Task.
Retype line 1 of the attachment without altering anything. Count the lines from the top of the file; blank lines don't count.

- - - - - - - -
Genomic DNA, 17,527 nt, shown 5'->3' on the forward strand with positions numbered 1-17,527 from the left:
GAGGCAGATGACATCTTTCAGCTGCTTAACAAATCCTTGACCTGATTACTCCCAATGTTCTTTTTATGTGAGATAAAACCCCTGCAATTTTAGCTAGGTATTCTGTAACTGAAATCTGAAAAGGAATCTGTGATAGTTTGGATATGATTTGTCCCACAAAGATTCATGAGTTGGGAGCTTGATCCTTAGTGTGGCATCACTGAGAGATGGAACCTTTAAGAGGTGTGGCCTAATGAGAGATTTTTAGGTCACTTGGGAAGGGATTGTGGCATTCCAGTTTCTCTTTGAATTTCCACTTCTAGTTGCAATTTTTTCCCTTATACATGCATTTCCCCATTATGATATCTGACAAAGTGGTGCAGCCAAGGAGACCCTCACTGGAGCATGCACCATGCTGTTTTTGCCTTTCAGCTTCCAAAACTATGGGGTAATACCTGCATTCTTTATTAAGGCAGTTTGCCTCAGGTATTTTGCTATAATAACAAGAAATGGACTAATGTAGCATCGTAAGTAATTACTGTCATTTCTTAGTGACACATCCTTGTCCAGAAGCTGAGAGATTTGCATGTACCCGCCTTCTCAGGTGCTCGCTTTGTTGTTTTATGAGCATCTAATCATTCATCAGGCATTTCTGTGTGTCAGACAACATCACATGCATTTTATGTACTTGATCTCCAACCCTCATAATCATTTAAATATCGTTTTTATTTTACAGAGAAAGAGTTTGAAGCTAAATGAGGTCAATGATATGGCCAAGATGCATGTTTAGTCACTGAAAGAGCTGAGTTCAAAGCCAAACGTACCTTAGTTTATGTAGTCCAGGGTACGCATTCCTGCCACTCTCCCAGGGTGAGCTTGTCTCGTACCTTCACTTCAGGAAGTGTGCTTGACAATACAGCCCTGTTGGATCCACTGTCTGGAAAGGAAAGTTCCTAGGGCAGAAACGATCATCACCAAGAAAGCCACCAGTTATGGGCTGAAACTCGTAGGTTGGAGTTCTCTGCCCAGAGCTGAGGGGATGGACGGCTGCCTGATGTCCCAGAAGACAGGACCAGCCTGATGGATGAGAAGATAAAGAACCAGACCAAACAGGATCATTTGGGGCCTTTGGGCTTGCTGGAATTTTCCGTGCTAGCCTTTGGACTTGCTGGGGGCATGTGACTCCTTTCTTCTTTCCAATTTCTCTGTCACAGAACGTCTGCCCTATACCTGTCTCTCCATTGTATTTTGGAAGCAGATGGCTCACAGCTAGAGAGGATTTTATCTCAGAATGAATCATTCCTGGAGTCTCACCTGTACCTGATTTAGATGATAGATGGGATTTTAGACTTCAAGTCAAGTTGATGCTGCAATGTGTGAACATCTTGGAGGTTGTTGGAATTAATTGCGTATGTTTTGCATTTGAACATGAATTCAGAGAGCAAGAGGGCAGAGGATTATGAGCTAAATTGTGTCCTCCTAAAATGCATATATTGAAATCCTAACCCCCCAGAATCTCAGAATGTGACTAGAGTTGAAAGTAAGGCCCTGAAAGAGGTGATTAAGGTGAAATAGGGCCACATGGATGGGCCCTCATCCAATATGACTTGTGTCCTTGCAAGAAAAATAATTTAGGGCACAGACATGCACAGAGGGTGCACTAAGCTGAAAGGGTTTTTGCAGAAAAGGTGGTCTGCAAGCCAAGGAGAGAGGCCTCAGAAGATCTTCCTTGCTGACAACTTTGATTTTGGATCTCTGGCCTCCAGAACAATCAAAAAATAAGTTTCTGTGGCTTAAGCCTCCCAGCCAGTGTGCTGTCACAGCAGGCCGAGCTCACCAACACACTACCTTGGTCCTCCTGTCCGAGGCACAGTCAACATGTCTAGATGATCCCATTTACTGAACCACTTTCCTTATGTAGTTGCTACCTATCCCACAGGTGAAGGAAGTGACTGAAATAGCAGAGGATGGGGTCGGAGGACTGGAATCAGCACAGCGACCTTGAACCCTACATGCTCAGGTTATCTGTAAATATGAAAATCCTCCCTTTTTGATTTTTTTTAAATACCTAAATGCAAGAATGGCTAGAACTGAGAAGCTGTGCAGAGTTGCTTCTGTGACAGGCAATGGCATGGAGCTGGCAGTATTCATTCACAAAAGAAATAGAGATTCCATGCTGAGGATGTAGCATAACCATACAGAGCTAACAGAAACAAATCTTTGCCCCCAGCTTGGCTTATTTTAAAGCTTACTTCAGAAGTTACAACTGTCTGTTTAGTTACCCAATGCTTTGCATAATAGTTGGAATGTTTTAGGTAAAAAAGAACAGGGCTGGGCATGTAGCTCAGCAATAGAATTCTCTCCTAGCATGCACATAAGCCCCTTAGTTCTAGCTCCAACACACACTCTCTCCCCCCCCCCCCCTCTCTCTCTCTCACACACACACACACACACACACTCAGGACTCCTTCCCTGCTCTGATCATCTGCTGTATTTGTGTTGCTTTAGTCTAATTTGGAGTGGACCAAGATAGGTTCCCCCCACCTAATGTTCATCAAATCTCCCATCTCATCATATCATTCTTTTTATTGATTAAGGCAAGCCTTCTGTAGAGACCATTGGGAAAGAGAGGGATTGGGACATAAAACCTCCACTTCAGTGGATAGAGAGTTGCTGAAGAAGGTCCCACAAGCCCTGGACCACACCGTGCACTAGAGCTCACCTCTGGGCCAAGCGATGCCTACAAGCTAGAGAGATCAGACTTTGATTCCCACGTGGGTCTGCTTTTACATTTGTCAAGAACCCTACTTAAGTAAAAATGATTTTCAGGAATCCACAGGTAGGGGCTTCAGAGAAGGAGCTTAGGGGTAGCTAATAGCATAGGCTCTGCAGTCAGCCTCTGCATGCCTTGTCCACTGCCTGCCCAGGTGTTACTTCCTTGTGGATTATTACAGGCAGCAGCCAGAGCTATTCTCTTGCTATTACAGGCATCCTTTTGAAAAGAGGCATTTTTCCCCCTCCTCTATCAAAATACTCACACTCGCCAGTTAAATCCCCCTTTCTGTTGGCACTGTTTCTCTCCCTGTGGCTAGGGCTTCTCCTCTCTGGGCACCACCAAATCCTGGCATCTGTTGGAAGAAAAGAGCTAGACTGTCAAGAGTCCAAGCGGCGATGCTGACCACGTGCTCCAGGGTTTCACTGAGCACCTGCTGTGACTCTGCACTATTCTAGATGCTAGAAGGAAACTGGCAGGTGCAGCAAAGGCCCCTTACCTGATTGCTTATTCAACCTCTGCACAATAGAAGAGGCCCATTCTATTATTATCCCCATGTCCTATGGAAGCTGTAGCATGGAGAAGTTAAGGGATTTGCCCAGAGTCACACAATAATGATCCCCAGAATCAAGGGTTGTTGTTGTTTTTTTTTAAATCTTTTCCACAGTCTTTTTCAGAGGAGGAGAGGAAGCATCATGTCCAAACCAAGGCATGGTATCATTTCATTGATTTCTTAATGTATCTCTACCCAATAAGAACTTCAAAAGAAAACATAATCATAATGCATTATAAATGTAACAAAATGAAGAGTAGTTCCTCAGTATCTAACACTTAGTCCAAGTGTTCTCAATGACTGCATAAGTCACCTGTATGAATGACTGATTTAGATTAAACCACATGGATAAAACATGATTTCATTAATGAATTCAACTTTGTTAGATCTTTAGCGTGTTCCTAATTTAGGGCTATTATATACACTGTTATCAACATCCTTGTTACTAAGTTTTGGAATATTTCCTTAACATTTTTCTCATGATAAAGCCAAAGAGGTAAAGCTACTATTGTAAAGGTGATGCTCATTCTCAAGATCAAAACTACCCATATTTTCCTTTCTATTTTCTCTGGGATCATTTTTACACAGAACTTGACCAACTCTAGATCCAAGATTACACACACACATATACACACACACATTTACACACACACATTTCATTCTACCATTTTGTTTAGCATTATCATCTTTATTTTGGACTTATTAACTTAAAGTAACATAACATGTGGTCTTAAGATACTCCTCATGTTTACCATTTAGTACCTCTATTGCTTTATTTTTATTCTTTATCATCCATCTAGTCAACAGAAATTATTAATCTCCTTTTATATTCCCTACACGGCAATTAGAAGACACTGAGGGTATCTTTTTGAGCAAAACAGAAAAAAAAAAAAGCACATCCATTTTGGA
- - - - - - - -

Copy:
Genomic DNA, 17,527 nt, shown 5'->3' on the forward strand with positions numbered 1-17,527 from the left: